Please join us for the opening reception of Further Maybe featuring the work of FJORD members: Natessa Amin, Anthony Bowers, Liam Thomas Holding, and Chrissy Scolaro.
Natessa Amin is a visual artist whose work confronts the hybrid nature of identity through the layering of image, process, and material. As a Pennsylvania native, Amin reflects on her experience growing up in a mixed Indian-American family and navigating the complex relationships formed through the combination of contrasting cultures and religions. Amin collages pattern, color, and symbols that references moments from her past and family history while addressing the human desire to share experience. Amin received her MFA from the University of Pennsylvania in 2015 and is currently a full-time faculty member in the Art Department at Moravian College.
Anthony Bowers is an artist and teacher working across mediums to explore the inescapable embrace of time's effortless bear hug and the related class structures of material escapism. Coming from a painting background, Bowers received his MFA in Interdisciplinary Arts from the University of Pennsylvania in 2014. Currently living and working in Philadelphia, Bowers draws on his past experiences growing up in the midwestern rustbelt and the myriad of jobs he worked before ending up in the unexpected position of doing what he loves as a career.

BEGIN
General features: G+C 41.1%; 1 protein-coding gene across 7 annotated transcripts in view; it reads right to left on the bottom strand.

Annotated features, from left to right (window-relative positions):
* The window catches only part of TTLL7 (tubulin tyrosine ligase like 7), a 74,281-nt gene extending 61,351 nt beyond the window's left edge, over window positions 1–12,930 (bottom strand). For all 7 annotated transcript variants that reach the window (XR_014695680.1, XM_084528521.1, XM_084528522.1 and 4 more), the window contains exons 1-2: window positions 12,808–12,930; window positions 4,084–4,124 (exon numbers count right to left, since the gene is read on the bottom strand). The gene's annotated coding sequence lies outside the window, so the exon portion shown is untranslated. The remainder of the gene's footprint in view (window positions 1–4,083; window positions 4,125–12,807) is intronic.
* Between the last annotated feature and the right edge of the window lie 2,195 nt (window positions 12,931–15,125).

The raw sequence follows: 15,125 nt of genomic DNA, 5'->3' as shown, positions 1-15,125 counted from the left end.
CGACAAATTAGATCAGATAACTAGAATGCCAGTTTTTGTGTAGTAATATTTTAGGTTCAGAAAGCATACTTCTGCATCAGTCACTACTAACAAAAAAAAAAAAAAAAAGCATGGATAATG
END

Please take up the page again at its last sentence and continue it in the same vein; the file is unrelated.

Liam Holding was born in New Hampshire twenty-nine years ago. He received a BFA from RISD in 2011 and has been working in Philadelphia ever since. Most of the work he has been making over the past two years attempts to freeze a moment of overlooked, or rushed views on shuffling landscapes. The act of focusing on specific images or objects is that of devotion. Though vague and fleeting, the pictures are made with a fear of the instant being otherwise lost in a cluttered transition from place to place.
Chrissy Scolaro is an artist working primarily in sculpture. For the past few years, her work has concerned itself with translating the immediacy and energy found in her small cut-paper collage works, into large scale sculptures of various mediums. The structures often reference monuments or imply utilitarianism; utilizing cut-outs, or "windows," as well as transparency and opacity, the aestheticized works necessitate a viewer's physical presence. Scolaro recently received her MFA from Cranbrook Academy of Art in the Sculpture Department. She currently lives and works in Philadelphia.